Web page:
Yesterday Next Century Cities wrapped up the #MobileOnly Challenge, an online campaign that drew attention to the significant limitations of mobile-only internet service. The challenge was formulated in response to the Federal Communications Commission’s (FCC) proposal to both lower the federal broadband speed standard and to consider mobile service an adequate replacement for a fixed home broadband connection.

 

 

In 2016, 12% of adult Americans were “mobile-only” internet users, meaning they owned smartphones but did not have home broadband subscriptions. This statistic varies widely across income levels, suggesting that cost is often a barrier to home broadband adoption: 21% of those earning less than $30,000 per year were mobile-only, while the same could only be said for 5% of those earning $75,000 or more.

 

 

The FCC’s proposal that mobile service be considered a replacement for fixed home broadband ignores the significant limitations of mobile-only service, including prohibitive cost, unreliable service, data caps and limited accessibility. While mobile internet is a valuable tool, we should be working toward bringing fixed, high-speed broadband to all Americans, not settling for a lower standard.

To draw attention to the inadequacy of a mobile-only connection, the #MobileOnly Challenge asked participants to spend one day accessing the internet via only their mobile device — foregoing desktop devices or laptops with fixed connections — and to document their experience using the hashtag #MobileOnly. The challenge sparked a robust conversation on Twitter and beyond:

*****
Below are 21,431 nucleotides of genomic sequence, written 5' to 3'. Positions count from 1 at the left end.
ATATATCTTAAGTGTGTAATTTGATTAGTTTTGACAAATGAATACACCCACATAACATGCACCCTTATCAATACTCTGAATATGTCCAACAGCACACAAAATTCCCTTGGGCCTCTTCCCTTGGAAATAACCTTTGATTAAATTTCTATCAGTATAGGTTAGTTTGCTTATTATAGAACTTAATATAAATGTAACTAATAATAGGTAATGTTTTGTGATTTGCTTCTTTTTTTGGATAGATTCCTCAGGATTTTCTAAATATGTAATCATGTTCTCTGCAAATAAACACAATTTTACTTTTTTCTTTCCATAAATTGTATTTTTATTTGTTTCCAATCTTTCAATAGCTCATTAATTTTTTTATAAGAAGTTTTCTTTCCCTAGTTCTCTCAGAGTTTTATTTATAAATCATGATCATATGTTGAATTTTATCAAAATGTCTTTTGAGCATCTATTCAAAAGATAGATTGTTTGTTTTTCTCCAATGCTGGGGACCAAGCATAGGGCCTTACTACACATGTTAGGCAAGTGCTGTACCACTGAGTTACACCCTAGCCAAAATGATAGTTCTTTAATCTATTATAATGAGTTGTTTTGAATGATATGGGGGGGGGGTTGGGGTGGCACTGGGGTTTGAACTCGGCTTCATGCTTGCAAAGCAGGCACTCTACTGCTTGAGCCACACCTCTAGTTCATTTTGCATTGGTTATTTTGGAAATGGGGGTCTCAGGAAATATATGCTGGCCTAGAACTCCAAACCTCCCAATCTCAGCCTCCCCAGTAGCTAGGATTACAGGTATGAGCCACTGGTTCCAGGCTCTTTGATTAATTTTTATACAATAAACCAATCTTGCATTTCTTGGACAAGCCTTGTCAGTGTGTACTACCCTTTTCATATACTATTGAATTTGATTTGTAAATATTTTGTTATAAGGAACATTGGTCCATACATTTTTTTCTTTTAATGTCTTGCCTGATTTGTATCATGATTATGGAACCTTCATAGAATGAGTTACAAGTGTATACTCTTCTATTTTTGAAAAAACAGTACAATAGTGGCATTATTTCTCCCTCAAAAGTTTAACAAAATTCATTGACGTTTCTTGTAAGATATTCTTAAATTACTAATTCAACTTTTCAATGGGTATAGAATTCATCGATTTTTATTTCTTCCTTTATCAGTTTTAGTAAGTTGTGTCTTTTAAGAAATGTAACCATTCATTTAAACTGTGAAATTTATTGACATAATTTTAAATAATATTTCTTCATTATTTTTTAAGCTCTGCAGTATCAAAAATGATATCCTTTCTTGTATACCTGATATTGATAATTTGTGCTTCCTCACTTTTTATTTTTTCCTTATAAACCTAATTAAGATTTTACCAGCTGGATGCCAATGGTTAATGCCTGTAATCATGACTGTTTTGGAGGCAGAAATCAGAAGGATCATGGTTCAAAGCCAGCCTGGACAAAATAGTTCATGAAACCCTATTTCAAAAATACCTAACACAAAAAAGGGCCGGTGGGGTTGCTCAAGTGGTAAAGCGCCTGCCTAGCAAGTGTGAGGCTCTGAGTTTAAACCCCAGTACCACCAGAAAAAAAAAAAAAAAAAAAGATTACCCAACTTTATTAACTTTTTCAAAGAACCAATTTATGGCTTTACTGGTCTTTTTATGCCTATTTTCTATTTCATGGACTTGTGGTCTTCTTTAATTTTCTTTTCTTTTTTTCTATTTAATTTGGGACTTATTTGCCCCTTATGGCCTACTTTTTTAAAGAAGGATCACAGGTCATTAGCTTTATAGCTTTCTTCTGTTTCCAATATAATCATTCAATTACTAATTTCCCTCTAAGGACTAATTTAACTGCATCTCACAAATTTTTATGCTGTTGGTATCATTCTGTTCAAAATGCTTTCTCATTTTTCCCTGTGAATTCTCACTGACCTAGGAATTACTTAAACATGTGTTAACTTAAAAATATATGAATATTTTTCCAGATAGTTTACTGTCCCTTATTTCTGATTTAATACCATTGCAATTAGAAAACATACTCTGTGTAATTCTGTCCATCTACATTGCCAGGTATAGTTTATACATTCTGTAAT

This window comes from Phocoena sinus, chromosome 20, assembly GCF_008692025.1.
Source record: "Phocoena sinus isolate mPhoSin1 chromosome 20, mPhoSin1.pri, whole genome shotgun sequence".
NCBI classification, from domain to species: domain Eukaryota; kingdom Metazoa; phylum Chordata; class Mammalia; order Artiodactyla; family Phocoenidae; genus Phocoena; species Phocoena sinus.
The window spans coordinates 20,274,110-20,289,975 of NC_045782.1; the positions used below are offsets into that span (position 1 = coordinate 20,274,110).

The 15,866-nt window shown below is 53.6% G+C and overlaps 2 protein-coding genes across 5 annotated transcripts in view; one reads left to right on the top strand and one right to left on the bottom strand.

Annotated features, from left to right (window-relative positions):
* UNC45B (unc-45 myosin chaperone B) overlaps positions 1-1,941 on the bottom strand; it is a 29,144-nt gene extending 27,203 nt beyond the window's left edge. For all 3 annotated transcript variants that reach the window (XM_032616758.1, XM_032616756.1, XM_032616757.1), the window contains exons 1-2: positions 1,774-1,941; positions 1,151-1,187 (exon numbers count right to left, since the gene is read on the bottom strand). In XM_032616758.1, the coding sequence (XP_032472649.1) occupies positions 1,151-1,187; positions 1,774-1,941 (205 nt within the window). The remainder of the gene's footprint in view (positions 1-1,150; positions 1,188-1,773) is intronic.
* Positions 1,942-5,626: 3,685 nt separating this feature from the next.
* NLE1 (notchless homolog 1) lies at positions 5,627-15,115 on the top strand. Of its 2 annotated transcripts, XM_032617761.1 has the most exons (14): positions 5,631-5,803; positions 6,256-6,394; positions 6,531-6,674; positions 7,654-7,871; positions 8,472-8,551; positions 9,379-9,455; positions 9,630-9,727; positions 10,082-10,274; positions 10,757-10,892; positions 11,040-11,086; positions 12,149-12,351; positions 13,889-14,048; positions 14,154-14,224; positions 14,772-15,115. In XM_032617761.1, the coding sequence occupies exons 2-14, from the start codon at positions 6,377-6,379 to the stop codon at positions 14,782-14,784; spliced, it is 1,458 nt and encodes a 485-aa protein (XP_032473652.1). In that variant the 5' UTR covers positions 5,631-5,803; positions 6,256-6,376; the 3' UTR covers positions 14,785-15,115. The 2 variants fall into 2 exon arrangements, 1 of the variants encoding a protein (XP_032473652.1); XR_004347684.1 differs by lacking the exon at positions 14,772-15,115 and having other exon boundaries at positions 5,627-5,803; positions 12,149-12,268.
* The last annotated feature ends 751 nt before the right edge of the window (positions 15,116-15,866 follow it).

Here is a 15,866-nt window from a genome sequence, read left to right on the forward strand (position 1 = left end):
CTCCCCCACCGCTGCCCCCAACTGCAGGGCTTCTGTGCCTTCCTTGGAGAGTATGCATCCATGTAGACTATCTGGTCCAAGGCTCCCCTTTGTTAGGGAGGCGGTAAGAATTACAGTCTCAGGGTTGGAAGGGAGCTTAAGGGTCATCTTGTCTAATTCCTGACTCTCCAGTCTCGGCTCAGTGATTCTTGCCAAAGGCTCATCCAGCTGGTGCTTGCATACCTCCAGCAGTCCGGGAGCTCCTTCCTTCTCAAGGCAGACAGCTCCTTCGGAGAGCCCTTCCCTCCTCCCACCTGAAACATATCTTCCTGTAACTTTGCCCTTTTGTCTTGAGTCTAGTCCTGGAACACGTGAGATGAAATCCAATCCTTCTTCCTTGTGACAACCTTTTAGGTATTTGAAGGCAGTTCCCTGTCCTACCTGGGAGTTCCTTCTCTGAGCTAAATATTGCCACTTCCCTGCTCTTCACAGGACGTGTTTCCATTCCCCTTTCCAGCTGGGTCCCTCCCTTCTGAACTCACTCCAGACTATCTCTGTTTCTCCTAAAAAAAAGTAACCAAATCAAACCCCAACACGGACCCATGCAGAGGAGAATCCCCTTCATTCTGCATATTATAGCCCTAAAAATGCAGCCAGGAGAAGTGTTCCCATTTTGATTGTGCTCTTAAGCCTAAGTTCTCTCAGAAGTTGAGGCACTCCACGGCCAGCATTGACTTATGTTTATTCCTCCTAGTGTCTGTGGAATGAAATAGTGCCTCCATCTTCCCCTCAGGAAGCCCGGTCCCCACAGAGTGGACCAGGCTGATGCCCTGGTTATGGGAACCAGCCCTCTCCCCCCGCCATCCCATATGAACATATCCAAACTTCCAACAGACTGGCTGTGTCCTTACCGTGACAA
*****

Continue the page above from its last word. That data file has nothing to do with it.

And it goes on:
FCC Commissioners Mignon Clyburn and Jessica Rosenworcel, Kansas City, Mo. Mayor Sly James, San Leandro, Calif. Mayor Pauline Russo Cutter, and the City of Fayetteville, Ark., all joined in on the conversation:

 

 

After nearly three weeks of pressure from the #MobileOnly Challenge, the FCC announced on January 18 that it would maintain the broadband standard of 25/3 Mbps, and acknowledged that mobile service is not a full substitute for fixed broadband.

While the success was rightfully celebrated, there is still work to be done to connect all Americans with fast, affordable, reliable high-speed broadband.

 

 

Consider writing a letter to the FCC or contacting your representatives in congress to raise your concerns about the lack of adequate and affordable access that millions of Americans experience. The more voices, the better — and thank you to all who participated in this important conversation.

 

Thank you to our partner organizations for contributing their voices to this fight: